Livestock guardian dogs (Canis lupus familiaris; LGDs) have been used for centuries to protect livestock, primarily domestic sheep (Ovis aries), from depredation by large carnivores. While previous studies have shown their efficacy, the mechanisms in which LGDs protect livestock have largely remained unstudied. Livestock guardian dogs are often considered to be effective only if they remain in spatial proximity to the livestock they are protecting. We determined space use of LGDs relative to domestic sheep on open-range grazing allotments used by working ranches in the Rocky Mountains area of the northwest United States between August 2012 and October 2016. We determined dynamic space use, measured as proximity of LGDs to domestic sheep, and evaluated if this metric differed by breed, sex, or age. The LGDs and sheep were fitted with global positioning system transmitters to obtain location data that were subsequently compared by the above traits using multiple mixed-effect linear models. We found no differences in proximity to sheep on open range among LGDs for any of the 3 traits. Overall, we did find a temporal effect in that all of the LGDs studied were closer to sheep in early morning hours when sheep moved the shortest distances and predators are most likely to be active. These results suggest any of the breeds tested, along with sex or age of these LGD breeds, will remain in proximity to sheep when properly bonded.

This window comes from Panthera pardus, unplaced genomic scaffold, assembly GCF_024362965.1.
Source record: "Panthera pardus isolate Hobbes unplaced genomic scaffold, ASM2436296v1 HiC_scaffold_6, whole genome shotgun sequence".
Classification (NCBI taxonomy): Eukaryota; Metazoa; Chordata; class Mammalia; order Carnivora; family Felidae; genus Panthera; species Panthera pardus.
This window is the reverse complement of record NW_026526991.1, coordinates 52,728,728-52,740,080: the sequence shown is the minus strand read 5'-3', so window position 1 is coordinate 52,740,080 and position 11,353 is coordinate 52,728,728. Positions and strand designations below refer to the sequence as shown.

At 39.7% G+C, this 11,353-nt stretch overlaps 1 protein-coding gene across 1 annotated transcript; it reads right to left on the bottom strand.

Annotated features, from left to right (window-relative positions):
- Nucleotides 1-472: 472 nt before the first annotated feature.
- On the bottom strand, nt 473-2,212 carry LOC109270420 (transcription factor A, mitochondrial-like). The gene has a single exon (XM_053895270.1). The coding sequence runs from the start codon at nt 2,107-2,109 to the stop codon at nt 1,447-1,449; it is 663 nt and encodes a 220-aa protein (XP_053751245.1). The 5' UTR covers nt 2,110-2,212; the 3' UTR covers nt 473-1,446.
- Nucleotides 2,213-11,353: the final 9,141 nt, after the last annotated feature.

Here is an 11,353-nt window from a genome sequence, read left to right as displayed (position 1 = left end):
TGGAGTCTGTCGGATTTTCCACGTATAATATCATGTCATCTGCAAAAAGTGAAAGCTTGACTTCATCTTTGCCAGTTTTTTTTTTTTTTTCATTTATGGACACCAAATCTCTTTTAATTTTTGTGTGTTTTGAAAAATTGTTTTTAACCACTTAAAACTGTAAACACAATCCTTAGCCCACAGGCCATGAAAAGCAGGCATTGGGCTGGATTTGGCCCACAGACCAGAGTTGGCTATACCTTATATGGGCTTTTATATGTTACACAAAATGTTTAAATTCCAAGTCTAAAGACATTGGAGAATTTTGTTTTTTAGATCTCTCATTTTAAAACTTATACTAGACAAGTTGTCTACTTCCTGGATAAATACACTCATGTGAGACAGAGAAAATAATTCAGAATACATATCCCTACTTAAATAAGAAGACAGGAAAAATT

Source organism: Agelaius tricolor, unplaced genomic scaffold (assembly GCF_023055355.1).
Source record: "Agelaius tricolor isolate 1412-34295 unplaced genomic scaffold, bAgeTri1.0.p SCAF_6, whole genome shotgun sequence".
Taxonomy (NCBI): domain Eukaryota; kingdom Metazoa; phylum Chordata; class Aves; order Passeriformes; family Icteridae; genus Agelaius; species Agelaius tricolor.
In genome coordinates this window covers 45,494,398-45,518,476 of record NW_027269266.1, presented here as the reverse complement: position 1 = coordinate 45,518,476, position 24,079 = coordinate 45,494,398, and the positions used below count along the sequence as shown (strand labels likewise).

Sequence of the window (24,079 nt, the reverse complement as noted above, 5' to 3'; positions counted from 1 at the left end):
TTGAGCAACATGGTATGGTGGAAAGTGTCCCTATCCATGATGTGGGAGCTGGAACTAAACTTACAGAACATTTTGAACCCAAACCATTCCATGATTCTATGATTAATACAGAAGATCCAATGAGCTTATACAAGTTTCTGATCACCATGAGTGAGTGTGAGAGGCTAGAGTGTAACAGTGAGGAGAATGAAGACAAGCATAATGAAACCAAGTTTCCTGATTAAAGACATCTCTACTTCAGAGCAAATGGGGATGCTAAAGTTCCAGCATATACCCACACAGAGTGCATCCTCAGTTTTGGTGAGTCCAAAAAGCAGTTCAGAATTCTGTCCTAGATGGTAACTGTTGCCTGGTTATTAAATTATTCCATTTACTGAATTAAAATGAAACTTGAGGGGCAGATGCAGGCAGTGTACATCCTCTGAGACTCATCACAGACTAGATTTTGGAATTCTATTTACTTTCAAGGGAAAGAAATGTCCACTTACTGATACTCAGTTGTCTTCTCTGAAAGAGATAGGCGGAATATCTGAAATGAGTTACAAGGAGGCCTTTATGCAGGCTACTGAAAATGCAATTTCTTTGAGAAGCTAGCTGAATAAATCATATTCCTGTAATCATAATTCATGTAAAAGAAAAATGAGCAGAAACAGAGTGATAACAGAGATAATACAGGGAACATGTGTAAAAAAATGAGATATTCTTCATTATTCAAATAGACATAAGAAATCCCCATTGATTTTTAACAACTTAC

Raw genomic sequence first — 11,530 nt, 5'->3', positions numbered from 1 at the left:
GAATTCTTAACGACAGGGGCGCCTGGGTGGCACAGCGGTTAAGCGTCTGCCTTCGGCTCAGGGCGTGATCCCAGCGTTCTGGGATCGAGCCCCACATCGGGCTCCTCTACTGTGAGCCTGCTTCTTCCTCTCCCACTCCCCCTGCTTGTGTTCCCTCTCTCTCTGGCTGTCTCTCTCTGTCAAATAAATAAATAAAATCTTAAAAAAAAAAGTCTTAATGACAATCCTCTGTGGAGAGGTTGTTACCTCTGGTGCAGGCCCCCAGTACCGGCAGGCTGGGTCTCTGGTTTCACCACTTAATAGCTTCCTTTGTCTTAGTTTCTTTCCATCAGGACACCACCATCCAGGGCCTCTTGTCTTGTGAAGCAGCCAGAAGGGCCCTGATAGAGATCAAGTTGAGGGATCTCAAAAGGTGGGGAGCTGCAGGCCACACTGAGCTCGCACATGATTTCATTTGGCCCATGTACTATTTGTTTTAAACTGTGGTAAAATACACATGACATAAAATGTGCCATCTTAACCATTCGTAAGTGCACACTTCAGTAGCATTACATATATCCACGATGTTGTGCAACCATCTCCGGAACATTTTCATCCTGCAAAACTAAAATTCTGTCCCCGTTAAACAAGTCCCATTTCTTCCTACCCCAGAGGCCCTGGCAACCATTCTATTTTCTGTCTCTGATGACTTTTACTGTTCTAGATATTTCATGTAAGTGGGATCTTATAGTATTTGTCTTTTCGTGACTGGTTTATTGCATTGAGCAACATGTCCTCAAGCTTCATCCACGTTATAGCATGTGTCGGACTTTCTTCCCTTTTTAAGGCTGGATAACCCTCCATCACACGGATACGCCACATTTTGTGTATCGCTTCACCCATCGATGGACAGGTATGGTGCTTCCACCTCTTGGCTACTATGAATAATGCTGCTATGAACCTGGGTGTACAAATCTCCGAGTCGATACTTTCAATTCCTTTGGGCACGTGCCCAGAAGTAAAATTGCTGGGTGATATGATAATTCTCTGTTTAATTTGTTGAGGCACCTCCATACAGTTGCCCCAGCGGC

Young, Julie; Draper, John P.; and Kinka, Daniel
"Spatial Associations of Livestock Guardian Dogs and Domestic Sheep,"
Human–Wildlife Interactions: Vol. 13
, Article 6.
Available at: https://digitalcommons.usu.edu/hwi/vol13/iss1/6